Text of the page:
• Be willing to chat through any concerns or questions your tenants have.
  • Simple courtesy has a great way of coming back to you when you give it out.
  • Respect your tenants and they’re more likely to respect you and your property in return. 
Photo by Sixteen Miles Out on Unsplash

2. Set fair rent, just below market rates

Wait. Below market rates? In this economy? Hear us out. If you set rent at €10 per week below the going rate, you’ll be able to select the very best tenants from the available pool and rent things out sooner. More importantly, if your current tenants know they’ve got a reasonable deal, they’re more likely to be happy where they are and less likely to shop around for somewhere new. Given the average rent in Ireland is over €1,200 per month, that measly €10 discount is covered in just 2 weeks and a lot of hassle is averted. Thanks, maths. 

3. Stay on top of maintenance

According to studies, around 50% of tenants experience poor communication or slow reaction to property issues from landlords. It’s the number one frustration for renters and something we’ve all experienced when dealing with poor customer service.


Here is another one of the best ways to act if you want to be a good landlord. If there’s ever an issue with the home you rent out, fix it right away. Be proactive with potential problems as well by patching them up regularly and making sure the tenants are happy with any adjustments.


If you want to be a good a good landlord and go the extra mile, ask the tenants if there are any niggling things they don’t like about the place. If they’re easy to fix, just do it. Again, someone that loves where they are is more likely to treat the home better and stay longer.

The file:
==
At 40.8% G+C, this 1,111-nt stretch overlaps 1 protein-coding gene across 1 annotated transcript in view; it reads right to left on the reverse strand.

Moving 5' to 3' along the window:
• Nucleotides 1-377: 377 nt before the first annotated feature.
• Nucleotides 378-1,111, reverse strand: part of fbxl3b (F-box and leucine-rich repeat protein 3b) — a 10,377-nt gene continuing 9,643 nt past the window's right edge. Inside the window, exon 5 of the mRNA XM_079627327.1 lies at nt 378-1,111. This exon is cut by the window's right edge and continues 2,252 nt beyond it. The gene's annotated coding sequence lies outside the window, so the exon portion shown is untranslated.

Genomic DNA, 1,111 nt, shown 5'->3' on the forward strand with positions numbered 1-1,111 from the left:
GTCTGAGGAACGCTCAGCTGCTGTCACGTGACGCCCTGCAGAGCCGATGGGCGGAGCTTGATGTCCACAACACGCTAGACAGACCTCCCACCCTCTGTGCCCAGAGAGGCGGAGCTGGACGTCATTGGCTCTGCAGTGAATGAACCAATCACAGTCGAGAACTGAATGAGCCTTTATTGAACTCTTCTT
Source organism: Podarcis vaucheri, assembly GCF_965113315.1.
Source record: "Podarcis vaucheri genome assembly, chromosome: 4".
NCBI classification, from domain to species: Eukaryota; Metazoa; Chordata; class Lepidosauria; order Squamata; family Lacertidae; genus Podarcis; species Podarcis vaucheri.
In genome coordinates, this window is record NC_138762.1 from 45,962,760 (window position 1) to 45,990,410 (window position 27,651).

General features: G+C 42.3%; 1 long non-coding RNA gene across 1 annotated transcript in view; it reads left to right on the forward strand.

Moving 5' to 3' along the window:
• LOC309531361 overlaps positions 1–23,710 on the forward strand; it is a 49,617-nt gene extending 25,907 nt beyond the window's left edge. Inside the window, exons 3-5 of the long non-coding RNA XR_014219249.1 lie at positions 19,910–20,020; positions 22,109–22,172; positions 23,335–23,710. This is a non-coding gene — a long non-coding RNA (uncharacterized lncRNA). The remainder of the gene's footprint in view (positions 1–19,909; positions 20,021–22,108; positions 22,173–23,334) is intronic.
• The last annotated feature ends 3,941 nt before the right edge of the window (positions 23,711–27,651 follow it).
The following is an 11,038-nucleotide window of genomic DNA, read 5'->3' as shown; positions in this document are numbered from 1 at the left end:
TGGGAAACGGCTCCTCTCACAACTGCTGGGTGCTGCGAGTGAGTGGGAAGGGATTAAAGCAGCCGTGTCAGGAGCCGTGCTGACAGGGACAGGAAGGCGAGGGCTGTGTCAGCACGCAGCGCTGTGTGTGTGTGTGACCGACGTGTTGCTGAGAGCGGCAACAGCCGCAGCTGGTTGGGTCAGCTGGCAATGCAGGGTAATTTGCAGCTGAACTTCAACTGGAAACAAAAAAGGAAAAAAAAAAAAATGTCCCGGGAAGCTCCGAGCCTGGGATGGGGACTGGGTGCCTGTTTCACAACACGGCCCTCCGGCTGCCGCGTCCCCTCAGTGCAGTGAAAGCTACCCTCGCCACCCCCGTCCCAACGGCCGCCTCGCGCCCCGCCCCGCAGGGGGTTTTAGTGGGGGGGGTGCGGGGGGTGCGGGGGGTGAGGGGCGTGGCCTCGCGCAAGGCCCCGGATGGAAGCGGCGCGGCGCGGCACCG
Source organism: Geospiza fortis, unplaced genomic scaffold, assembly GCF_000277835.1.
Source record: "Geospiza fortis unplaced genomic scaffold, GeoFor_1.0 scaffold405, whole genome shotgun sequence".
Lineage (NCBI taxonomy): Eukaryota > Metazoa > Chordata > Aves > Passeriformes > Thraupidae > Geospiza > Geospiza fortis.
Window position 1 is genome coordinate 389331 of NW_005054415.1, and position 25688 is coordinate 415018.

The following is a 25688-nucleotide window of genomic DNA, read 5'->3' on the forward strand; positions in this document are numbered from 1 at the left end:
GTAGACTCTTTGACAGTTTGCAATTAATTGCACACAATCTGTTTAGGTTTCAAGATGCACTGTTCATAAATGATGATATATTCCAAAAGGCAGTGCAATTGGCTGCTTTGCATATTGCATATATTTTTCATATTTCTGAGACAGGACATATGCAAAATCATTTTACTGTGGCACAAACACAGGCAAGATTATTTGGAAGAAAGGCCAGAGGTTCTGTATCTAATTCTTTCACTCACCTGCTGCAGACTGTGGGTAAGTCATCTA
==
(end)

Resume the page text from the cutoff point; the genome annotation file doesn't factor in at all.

Photo by Bence Balla on Unsplash


4. Offer rental renewal early

Feeling secure in your home is something that reduces anxiety and helps foster wellbeing. There’s nothing worse than having a lease expiration looming and waiting to see if the homeowner is willing to renew for another year. If you are that homeowner, get on the front foot and let your tenants know 2-3 months beforehand that you’re happy to keep the agreement going. If you’re both willing, even look at extended terms. Less paperwork and hassle for both of you. A sense of security is a must for everyone. 


5. Find the right tenant in the first place

It might be easy just to take the first tenant you know will pay the rent each month. While getting paid on time is obviously important, it’s far from the only factor. Better to think long term and match up your home with someone you know will be truly happy there:


  • Look for someone who works nearby.
  • See if there are sports facilities, restaurants or other good things you think will be a draw for the tenant.
  • Speak with them about their needs.
  • If things match up and they are a good fit then ensure paying rent won’t be an issue. 

It might sound like a bit of hard work, but really it comes back to being a person. A little thought, some listening and attentive questions, and you’ll find a great tenant who will treat your place like it’s their sanctuary.


Have a look at our blog post “Qualities Of Good Tenants – Prospective Tenant Standard For Landlords.”


To make finding the right tenant a little easier, HomeHak has set up a community of people looking for their dream home in Ireland. They’ve prepared comprehensive tenant CV’s and their details and references are available in advance. They have outlined the key things they’re looking for in a home, and are easily searchable “meaning you will never make a wrong decision again when it comes to finding a like-minded tenant that you know will stay for longer”.


It’s all here at the click of a link!


Renting A Home That Has It All – What To Look For

A couple cooking together in the kitchen

Work space, rest space, play space, shared space. A home in this day and age is your office, sanctuary and cafe rolled into one. Having a place that allows for this flexibility in lifestyle is more important than ever in a connected world. So, it’s worth putting some extra thought into renting a home that ticks all the boxes, Maybe it creates a few new ones in our ever-competitive rental market. 


The first step is outlining your current situations. Yes, plural. Break your needs out into work, rest, exercise, socialising and eating. While the borders between these are actually fuzzy, it helps to make sure you’re thinking about the important factors for each facet of your life. Consider how they fit in with your ideal home. First, work.


Where and how do you work when renting a home?